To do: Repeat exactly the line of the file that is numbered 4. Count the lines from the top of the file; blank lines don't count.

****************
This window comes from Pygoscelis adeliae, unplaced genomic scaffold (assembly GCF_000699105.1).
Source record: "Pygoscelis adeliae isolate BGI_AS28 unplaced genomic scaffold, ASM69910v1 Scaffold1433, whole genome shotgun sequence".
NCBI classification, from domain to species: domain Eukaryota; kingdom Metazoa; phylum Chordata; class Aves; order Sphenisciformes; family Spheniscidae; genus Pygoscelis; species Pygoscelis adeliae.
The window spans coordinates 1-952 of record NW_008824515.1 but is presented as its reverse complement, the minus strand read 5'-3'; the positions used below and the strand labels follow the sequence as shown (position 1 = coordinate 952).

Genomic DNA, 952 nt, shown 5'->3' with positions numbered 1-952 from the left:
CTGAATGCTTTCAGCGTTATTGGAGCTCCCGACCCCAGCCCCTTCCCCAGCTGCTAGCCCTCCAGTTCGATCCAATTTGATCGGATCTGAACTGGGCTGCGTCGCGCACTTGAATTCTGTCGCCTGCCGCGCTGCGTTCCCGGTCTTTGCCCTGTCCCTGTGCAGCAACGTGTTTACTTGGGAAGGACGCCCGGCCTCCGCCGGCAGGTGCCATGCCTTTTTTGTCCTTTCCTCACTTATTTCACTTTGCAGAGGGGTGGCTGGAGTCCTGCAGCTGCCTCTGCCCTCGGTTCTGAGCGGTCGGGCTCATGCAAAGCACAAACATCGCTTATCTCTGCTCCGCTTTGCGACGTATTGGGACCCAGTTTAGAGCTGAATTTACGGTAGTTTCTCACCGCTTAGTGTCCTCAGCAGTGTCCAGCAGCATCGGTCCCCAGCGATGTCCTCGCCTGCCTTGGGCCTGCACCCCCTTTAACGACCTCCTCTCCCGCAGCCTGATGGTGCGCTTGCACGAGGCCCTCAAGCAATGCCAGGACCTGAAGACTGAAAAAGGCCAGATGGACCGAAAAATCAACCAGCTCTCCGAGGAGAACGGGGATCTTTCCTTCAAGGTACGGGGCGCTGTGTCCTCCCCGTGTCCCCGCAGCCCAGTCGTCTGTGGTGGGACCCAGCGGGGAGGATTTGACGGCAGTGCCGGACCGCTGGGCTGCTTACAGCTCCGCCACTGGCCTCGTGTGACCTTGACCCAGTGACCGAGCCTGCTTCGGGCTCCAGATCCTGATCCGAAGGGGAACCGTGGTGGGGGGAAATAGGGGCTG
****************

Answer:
The window spans coordinates 1-952 of record NW_008824515.1 but is presented as its reverse complement, the minus strand read 5'-3'; the positions used below and the strand labels follow the sequence as shown (position 1 = coordinate 952).